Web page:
Wednesday, October 11, 2006

A Decade of Extrinsic Motivation Systems Portends What for “No Child Left Behind”?

The President of software maker McAfee just lost his job due to improper stock option practices over a 10 year period. The Chairman and CEO chose to retire. Just last week Apple CEO Steven Jobs apologized for his company’s mishandling of stock options. Other CEO’s have been arrested for fraud for their misuse of the widely popular executive motivator.

A study revealed that over 2,000 companies appear to have used backdated stock option grants to sweeten their executive pay. It estimates nearly 30% of companies used backdated stock options and nearly 15% manipulated them over a ten year period.

Stock options are intended to motivate CEO’s and key executives to perform better, not to cheat to get the reward. What does it say about a system where almost 1/3 surreptitiously achieve their objectives?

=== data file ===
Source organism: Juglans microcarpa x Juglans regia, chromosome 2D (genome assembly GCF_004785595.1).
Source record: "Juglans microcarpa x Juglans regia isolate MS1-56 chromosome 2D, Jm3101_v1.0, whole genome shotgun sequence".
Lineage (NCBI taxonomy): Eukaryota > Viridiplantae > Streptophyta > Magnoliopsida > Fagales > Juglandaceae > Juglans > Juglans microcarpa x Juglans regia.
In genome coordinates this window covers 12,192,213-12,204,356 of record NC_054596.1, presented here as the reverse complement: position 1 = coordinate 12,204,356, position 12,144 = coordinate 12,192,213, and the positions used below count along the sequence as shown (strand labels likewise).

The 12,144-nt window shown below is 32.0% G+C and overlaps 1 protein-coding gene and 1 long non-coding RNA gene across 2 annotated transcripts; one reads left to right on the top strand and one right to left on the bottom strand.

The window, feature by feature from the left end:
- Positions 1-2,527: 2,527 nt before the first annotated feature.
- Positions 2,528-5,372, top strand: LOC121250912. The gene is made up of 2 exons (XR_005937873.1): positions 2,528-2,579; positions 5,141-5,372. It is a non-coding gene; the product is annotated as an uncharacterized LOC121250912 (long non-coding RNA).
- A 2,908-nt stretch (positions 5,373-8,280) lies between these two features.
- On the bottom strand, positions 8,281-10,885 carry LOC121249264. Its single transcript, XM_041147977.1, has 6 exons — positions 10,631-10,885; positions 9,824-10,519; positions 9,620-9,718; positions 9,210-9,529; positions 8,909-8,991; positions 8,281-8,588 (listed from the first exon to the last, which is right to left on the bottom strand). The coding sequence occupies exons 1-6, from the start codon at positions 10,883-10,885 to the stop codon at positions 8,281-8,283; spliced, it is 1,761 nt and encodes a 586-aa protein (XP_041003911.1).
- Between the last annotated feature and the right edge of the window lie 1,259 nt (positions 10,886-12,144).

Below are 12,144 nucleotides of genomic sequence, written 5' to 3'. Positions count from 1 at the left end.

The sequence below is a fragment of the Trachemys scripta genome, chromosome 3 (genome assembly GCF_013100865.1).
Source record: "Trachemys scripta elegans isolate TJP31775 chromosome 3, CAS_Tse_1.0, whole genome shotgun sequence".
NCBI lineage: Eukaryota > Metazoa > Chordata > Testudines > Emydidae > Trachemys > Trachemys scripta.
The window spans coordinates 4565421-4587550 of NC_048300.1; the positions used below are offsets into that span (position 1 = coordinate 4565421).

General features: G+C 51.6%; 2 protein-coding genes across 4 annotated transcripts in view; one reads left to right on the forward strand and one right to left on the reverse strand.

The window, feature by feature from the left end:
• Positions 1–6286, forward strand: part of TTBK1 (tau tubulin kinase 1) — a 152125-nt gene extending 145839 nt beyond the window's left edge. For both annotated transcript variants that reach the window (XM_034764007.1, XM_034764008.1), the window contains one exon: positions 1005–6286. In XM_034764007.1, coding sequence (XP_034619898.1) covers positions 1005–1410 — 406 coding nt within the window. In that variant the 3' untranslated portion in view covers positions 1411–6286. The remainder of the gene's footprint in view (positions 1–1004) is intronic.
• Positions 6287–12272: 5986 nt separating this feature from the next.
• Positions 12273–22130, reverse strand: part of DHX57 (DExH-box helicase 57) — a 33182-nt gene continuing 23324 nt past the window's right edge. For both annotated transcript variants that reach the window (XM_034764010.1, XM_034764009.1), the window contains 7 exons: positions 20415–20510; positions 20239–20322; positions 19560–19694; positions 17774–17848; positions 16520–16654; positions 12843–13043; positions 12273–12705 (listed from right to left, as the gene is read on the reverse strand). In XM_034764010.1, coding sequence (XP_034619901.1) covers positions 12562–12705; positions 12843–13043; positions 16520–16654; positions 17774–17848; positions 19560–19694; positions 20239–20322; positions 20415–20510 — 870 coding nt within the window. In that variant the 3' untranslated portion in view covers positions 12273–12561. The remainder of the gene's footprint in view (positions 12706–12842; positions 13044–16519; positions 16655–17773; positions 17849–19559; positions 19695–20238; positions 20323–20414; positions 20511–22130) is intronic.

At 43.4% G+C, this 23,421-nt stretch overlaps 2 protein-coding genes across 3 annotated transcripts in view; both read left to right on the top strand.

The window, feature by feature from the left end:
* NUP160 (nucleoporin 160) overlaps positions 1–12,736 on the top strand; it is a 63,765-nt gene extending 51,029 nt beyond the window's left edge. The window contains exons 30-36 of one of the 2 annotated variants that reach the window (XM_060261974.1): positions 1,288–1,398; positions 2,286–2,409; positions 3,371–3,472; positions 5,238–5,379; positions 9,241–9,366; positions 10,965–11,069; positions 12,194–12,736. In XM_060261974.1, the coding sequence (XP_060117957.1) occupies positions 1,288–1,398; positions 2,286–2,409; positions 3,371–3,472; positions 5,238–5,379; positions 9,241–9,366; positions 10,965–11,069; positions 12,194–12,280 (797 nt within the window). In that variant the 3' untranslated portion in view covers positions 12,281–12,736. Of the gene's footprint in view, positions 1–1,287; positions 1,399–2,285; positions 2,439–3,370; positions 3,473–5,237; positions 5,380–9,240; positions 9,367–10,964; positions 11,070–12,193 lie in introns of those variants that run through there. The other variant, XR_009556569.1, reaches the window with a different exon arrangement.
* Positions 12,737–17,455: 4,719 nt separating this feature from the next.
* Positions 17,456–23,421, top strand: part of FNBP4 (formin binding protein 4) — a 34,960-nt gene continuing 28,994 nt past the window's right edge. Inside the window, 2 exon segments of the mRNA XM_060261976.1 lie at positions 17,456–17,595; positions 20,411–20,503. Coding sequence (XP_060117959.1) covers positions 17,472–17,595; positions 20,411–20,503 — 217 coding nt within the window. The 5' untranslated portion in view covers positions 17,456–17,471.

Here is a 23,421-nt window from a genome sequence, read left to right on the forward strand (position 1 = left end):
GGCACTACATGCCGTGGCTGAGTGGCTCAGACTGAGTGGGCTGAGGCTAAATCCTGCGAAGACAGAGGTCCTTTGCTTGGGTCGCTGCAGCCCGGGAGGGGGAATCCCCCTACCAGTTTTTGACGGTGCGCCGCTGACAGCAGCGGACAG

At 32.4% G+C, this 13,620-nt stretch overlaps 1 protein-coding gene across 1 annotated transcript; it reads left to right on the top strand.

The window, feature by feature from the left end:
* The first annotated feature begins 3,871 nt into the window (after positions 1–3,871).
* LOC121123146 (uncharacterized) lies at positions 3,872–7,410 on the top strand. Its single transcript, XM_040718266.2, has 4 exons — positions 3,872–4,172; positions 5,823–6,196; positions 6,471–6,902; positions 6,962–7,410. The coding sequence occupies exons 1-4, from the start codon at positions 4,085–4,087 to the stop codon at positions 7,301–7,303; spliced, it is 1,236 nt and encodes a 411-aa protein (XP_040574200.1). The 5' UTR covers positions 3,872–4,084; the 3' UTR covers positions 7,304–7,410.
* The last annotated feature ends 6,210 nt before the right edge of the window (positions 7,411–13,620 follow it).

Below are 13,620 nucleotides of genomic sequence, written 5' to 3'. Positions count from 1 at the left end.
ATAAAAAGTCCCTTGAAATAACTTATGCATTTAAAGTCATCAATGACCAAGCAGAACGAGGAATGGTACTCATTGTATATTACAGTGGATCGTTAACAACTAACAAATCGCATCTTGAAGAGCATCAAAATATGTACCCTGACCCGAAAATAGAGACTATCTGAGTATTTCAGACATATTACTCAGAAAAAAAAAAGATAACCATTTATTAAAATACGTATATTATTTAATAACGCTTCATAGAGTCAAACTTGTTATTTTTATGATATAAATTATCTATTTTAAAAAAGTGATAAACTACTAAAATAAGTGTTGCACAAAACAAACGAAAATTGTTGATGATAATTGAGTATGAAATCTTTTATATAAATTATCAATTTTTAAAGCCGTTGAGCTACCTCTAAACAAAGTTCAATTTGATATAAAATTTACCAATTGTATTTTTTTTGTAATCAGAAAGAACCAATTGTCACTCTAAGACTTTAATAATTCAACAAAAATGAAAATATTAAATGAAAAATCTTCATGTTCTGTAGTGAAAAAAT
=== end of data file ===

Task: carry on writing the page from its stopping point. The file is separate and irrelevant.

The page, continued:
Nearly 5 years into No Child Left Behind, Texas schools show a similar pattern. Millions in federal bonuses are held up due to suspected cheating at 700 schools. What happens in 5 more years? How many principals will be fired, retire, or be such “stars” they get to apologize?

Without relying on extrinsic motivators to bribe people, leaders will have to return to their organization’s mission and each employee’s internal motivations. Paying people as much as possible, while doing everything possible to keep their mind off of money is advice our business and governmental leaders apparently cannot hear. Instead they want to spend more money trailing the problems created by the “pay for performance system” itself.

P.S. The Chairman and CEO of CNET Networks also resigned today for his role in inappropriate stock option practices

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